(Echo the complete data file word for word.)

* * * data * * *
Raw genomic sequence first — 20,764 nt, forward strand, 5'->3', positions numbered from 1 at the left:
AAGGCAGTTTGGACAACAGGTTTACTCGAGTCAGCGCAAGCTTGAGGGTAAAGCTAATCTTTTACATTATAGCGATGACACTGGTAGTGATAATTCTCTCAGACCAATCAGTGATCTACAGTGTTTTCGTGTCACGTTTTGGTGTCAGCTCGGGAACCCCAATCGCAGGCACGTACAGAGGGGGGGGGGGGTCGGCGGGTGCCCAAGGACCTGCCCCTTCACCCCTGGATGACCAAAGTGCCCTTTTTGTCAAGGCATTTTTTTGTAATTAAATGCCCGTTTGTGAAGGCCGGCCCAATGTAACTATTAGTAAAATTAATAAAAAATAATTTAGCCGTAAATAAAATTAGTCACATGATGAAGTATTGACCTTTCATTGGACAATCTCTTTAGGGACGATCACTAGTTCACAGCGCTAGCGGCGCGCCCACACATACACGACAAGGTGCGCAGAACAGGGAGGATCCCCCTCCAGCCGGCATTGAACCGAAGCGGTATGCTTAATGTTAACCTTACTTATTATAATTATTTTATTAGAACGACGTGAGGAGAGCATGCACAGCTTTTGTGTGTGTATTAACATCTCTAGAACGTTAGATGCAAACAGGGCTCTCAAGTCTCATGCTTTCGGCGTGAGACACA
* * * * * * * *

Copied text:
Raw genomic sequence first — 20,764 nt, forward strand, 5'->3', positions numbered from 1 at the left:
AAGGCAGTTTGGACAACAGGTTTACTCGAGTCAGCGCAAGCTTGAGGGTAAAGCTAATCTTTTACATTATAGCGATGACACTGGTAGTGATAATTCTCTCAGACCAATCAGTGATCTACAGTGTTTTCGTGTCACGTTTTGGTGTCAGCTCGGGAACCCCAATCGCAGGCACGTACAGAGGGGGGGGGGGGTCGGCGGGTGCCCAAGGACCTGCCCCTTCACCCCTGGATGACCAAAGTGCCCTTTTTGTCAAGGCATTTTTTTGTAATTAAATGCCCGTTTGTGAAGGCCGGCCCAATGTAACTATTAGTAAAATTAATAAAAAATAATTTAGCCGTAAATAAAATTAGTCACATGATGAAGTATTGACCTTTCATTGGACAATCTCTTTAGGGACGATCACTAGTTCACAGCGCTAGCGGCGCGCCCACACATACACGACAAGGTGCGCAGAACAGGGAGGATCCCCCTCCAGCCGGCATTGAACCGAAGCGGTATGCTTAATGTTAACCTTACTTATTATAATTATTTTATTAGAACGACGTGAGGAGAGCATGCACAGCTTTTGTGTGTGTATTAACATCTCTAGAACGTTAGATGCAAACAGGGCTCTCAAGTCTCATGCTTTCGGCGTGAGACACA